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Thread: Tiling over Tiles
Tiling over Tiles
I am a new member to this forum and at this present moment time live in Spain.
It seems to be normal practice here to tile on tile, i am a little behind with things as it has been many years since i have worked, but what are your views on this and what about the prep plus cement?
You can tile over tile, infact as it is so flat it can be one of the best surfces to tile onto.
You need to ensure the existing tiles are fixed well though, and in a wall situation you need to ensure the weight of the new tiles plus the old tiles are not too heavy for the wall / substrate. So a plastered wall with tiles on already may mean your new tiles would go over that weigt.
Plaster can carry 20KG per square meter, plasterboard can carry 32KG.
In a floor situation it's usually height issues more so than weight but always check that the tiles are fixed well enough.
Generally pulling them off is a safe bet but time consuming and usually results in needing to make good here and there at best and re-plasterboard / plaster at worst.
Some existing topics on this subject:-
Last edited by Dan; 27-11-2007 at 03:46 PM. Reason: Automerged last two posts from the same member. Happy tiling. :-)
Thanks Buddy for your help with that, just a quick Question Whats an SDS Drill?
SDS Hammer / Chisel Drills
SDS Hammer / Chisel Drills
What is it?
The SDS drill is a drill with an enhanced hammer action that when compared to a conventiona hammer drill is able to deliver hundreds of times the energy per hammer blow. To go with this it also has a different chuck design and special SDS drill bits to eliminate the possibility of bit slip, and also to withstand the force of its hammer action.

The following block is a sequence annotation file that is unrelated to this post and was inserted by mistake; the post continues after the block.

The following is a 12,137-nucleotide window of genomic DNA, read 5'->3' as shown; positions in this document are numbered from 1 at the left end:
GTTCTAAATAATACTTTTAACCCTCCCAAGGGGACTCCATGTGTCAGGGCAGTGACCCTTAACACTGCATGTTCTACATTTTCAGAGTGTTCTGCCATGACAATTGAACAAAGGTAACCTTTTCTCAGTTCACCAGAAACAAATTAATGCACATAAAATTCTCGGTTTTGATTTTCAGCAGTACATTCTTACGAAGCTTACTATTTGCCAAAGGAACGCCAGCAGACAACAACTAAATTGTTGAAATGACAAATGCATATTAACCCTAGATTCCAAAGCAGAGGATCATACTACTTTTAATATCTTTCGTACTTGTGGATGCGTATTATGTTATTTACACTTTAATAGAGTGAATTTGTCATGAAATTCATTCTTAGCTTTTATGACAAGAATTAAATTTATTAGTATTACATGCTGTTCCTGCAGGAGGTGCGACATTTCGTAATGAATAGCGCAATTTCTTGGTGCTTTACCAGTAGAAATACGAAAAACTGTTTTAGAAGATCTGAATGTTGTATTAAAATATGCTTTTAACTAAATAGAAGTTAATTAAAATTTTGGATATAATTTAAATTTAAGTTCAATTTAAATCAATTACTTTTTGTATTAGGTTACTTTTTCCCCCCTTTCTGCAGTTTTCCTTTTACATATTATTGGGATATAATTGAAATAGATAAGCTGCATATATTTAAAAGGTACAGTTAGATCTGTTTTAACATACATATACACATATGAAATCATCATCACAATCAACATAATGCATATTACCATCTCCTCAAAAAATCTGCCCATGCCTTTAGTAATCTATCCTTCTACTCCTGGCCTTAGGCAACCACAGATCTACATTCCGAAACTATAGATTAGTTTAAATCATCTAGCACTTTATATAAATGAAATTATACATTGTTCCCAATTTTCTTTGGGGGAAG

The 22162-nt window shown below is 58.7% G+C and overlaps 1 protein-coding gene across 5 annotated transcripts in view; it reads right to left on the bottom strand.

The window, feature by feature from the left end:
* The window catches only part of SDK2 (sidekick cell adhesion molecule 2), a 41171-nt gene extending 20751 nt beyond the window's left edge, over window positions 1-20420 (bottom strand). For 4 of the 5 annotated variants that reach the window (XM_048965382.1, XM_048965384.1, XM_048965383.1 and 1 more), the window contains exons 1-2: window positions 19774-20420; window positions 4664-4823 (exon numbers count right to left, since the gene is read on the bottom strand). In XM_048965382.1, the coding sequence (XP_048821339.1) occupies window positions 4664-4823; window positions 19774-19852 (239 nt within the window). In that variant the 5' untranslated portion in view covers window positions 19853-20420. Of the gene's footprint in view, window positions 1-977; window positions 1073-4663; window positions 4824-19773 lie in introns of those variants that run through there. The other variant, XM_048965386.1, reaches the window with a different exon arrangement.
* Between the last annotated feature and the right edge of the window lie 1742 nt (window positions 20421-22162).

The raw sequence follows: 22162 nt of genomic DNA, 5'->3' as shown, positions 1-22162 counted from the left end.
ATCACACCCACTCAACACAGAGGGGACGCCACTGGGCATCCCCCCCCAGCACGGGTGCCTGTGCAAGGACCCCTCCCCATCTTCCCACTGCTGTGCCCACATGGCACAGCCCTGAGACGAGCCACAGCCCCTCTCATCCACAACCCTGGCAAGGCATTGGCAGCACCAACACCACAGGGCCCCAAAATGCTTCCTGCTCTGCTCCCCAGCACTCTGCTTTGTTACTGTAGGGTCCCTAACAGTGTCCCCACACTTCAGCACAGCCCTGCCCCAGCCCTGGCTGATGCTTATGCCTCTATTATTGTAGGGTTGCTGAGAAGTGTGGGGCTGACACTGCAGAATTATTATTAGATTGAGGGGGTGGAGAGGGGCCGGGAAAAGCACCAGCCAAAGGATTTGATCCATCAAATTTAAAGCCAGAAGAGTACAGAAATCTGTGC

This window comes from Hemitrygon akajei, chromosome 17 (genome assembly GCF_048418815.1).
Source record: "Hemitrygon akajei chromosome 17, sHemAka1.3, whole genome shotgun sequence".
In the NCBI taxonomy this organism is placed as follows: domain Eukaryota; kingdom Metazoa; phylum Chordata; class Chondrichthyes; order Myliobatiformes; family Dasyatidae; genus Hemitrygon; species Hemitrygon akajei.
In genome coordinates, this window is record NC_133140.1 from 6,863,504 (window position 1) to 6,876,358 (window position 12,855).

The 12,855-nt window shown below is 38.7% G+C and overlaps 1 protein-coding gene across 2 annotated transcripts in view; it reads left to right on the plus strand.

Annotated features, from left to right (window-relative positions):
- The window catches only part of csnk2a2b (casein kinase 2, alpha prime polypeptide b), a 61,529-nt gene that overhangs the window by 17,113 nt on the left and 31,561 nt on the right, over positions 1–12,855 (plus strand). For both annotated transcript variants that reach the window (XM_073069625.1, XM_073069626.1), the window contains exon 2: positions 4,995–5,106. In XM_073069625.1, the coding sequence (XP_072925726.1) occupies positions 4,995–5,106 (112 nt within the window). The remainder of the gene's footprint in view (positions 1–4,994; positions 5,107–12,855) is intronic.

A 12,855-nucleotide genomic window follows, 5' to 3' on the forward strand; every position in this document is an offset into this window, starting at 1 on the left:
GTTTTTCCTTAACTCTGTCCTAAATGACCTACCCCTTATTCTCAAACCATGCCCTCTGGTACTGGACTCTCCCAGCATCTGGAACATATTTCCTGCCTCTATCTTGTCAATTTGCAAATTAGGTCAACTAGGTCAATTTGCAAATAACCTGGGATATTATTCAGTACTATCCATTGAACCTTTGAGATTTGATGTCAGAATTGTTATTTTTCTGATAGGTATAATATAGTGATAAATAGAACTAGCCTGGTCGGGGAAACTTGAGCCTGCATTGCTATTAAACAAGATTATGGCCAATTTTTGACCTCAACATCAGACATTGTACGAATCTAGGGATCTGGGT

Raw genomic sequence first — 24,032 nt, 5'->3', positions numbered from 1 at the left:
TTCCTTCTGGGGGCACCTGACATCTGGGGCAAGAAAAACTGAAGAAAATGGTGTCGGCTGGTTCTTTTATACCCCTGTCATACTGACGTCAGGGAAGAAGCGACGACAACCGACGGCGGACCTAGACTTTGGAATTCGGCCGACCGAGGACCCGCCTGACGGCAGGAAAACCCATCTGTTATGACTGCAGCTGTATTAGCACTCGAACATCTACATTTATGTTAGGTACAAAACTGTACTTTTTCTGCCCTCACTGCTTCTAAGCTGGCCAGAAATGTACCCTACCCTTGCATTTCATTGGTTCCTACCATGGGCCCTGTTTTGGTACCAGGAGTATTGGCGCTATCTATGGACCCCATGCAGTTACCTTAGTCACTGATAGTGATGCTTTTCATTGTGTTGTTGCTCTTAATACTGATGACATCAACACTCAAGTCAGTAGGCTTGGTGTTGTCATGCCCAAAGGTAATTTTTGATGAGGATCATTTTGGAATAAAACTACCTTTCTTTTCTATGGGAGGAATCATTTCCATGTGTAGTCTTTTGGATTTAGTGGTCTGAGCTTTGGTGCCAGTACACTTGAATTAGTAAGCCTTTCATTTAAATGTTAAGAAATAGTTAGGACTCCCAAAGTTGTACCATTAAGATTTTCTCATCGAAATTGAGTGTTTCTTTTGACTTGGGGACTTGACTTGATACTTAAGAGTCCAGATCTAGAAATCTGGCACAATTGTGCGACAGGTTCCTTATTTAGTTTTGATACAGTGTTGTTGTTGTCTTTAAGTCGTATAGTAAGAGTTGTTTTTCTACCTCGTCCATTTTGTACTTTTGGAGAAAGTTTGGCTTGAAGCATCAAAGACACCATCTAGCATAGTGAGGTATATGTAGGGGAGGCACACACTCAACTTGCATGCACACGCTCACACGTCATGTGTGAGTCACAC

What difference does it make?
When drilling hard masonry or engineering bricks the difference is astonishing. Where an ordinary hammer drill may take minutes to make even a shallow hole, the SDS will pound through it in seconds. For this reason you also need to take it easy when drilling right through things like walls, because as you break through you can end up removing a large chunk of wall when the drill hammers its way out. If possible, always drill inwards from both sides to avoid this.
SDS drills operate in 3 modes:
Like an ordinary drill, but maximum speed tends to be slower (under 1500 RPM) and torque higher.
Drill and hammer
The above mentioned enhanced hammer drill action. In spite of the extra performance, SDS drills also tend to be somewhat quieter than the conventional hammer drill.
Hammer only, no rotation
Not all models have this (sometimes the ones that do are called SDS+ drills). It greatly expands the range of tasks you can do. In this mode the bit is not rotated at all. Hence you can fit special SDS chisel bits and use the drill like a mini Kango or concrete breaker. Ideal for chasing cable runs or socket cut outs in walls, removing tiles, and light demolition.
What to look for
Safety clutch: Because the SDS chuck eliminates the possibility of the bit slipping, there is the problem of what happens if the bit should jam in the work. The mid range or better tools include a safety clutch that releases should this happen. Without a safety clutch you run a very real risk of being injured by the drill body, as it spins out of your grip. Broken wrists, or being thrown off a ladder are not unheard of results in these cases.
Sensible weight: i.e. 2kg not 5kg. Many of the budget tools are heavy. This is fine for demolition, but not so good for prolonged working.
Chisel position lock, for use in hammer mode: Many budget drills disengage the rotation of the bit, but leave it free to turn. You will not be able to chisel a nice straight chase in a wall with a freely rotating chisel. Better drills will lock the bit in one position, and the best will allow it to be locked in any user selected position.
Some budget tools will often require frequent lubrication with grease. After a while this will begin to ooze from various places and tend to get spattered about, which is not so good for keeping either the work piece or the operator clean!
SDS drill bits can be more expensive than conventional masonry bits (although usually last much longer).
You cannot put ordinary bits in an SDS chuck unless you fit a adapter chuck first. These typically extend the length of the drill further, and also do not allow use of the hammer mode. (Some SDS drills come with a replacement chuck for ordinary bits to circumvent this problem)
Even professional light-weight drills tend to be a few inches longer than a conventional hammer drill. This can make them more awkward to use in confined spaces.
Hay Thanks for that, this is going to sound stupid now but i have used an SDS and not known, now i do thanks Buddy.
no probs pablo glad to help..........
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